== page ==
fbpx
Daily Drip

C Pam Zhang’s “How Much of These Hills is Gold” Makes Booker Prize Longlist

0

The longlist for one of the biggest awards in literature was announced today, as the organizers of the 2020 Booker Prize announced their “Booker’s dozen” selection of nominees.

Alongside the likes of Hillary Mantel and Tsitsi Dangarembga — both looking to complete a hat trick of Booker wins for their respective trilogies — is Chinese American writer C Pam Zhang with her debut novel How Much of These Hills is Gold.

“An epic debut novel about family and the search for both a home and a fortune,” according to the Booker blurb, Zhang’s book, “tells an untold story of the arrival of Chinese-American immigrants to the US during the Gold Rush. It’s a novel about conflict between two siblings, carrying the body of their newly deceased father across a harsh landscape.”

Writing in The Observer, Bidisha described the book as “the boldest debut of the year” back in May. The New York Times called it “arresting” and “beautiful.” The work has also been praised for highlighting the presence of Chinese immigrants during the Gold Rush period, something that has historically received little recognition.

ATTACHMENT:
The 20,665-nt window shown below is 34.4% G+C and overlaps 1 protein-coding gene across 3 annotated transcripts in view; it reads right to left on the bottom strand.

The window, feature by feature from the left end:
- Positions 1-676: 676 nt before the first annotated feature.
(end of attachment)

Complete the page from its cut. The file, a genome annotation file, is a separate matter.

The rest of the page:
Zhang was born in Beijing but moved to the US at the age of four and is described as “mostly an artifact of the United States.” Judging by her Twitter, the San Francisco-based author was justifiably excited by the news of making the longlist:

Last year’s Booker Prize was won jointly by Margaret Atwood and Bernardine Evaristo. The shortlist of six books will be announced in mid-September; the winner will be revealed in November.

Related:

“Tigertail,” “The Half of It” and Modern Asian American Movies in the Mainstream

You can find out more about How Much of These Hills is Gold via the publisher Penguin Random House here.

Cover image from C Pam Zhang’s Twitter account.

Jake Newby
Jake Newby is a Shanghai-based writer and editor with more than a decade's experience living and working in China. Previously managing editor of Time Out Shanghai, he's also written for publications such as South China Morning Post and the Financial Times.